By: David A. Smith
[Continued from yesterday’s Part 1.]
In politics, never retreat, never retract, never admit a mistake.
As we saw in yesterday’s Part 1, judging by the report in Bloomberg Business (January 14, 2016) and a similar article and editorial in the Economist’s January 16 issue, something is badly awry in Chinese fiscal and monetary policy, and while such news doesn’t capture headlines or trigger reactions the way building artificial islands does, economics and finance matter, because the nation that cannot fund its industry and its citizens will be wracked with many more problems than just its international posture.
More important than poll numbers, because they can vote with their feet and their money
Among the many benefits of capitalism, workforce mobility is too little remarked, perhaps because when Marx was writing, workforces had to go to factories rather than the reverse; but in an information economy, where value chains can be discorporated, talent goes where it maximizes its life quality, and that is a complex equation involving both economic and non-economic factors. Controlled economies can sometimes produce huge quantities (real or reported) of tangible goods, but in this pursuit they sacrifice everything to do with quality of life. This works as a starting point when people are extremely poor and tangible goods are directly beneficial in extending healthspan, but once a country achieves a large middle-class, they start demanding more than tractors and concrete blocks – and that a totalitarian country cannot deliver.
While China’s not totalitarian, it is autocratic, and it’s been trying both to harness the markets and dictate to them.
B. A China that trades cannot sustain its ‘political trilemma’
China’s economy is in an awkward adolescence:
I’ll grow up eventually … won’t I?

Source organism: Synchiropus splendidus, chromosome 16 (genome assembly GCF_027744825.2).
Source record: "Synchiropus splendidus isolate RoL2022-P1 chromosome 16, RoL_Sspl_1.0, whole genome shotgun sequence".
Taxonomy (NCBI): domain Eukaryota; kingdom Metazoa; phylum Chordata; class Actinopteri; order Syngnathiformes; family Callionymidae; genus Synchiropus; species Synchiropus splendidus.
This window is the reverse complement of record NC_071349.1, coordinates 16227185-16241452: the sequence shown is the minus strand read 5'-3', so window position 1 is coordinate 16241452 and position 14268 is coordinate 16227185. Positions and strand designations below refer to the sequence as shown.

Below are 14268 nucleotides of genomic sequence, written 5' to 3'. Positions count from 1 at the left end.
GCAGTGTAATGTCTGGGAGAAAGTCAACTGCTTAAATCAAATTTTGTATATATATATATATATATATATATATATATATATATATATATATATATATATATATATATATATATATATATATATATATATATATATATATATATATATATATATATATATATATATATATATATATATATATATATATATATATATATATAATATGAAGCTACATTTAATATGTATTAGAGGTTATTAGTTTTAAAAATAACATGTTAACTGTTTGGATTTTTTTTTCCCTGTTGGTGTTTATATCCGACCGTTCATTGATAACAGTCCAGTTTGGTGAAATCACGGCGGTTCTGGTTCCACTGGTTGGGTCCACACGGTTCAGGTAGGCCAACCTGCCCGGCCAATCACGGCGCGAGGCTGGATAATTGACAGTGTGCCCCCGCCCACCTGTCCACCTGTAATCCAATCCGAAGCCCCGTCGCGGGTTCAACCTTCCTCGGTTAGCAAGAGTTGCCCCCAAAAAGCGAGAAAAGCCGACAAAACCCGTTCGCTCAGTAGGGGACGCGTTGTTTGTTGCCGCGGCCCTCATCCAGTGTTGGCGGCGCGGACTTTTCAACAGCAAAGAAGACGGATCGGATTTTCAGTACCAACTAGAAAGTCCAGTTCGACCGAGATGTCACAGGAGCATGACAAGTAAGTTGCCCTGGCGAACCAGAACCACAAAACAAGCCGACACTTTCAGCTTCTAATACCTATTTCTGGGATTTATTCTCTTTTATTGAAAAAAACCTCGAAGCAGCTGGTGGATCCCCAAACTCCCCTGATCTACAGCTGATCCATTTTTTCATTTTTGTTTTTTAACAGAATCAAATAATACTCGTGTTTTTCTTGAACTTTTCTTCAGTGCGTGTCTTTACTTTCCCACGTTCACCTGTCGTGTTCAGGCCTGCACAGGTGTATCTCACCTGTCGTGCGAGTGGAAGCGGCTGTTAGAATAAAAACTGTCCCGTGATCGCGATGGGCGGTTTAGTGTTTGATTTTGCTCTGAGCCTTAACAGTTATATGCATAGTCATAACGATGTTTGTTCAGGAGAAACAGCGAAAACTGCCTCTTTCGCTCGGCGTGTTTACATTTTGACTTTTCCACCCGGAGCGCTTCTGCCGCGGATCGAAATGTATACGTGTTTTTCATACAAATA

It’s a combination of:
· A developed-world industrial capacity that depends on (x) importing resources from foreigners and (y) exporting finished products to foreigners.
The awkwardness comes from China’s schizophrenia toward foreigners: charming and extroverted when it comes to commerce, fearful and introverted when anything touches society.
I can never agree with me
The contradiction can never be resolved so long as China holds to it insularity, because markets are places where people tell each other the truth, and that truth is expressed in the price not only of goods and services, but also of the currency with which they are traded.
Pick no more than two
What Xi is running up against is what international economists call the trilemma, or the impossible trinity. It says that a country can’t have all three of the following things at once:
1. Flexible monetary policy
2. Free flows of capital.
3. Fixed exchange rate.
They fight one another.
How dare you say I’m inflexible
The Eurozone likewise found out about these problems in the context of Greece, Cyprus, and other capital havens, where stapling a weak economy with lax fiscal controls and questionable collection practices resulted in investors piling in to Greek-issued Euro-denominated bonds, and running up the spreads on those bonds to heroic levels. In fact, if one has fixed exchange rates, then one has only two choices to hold it up: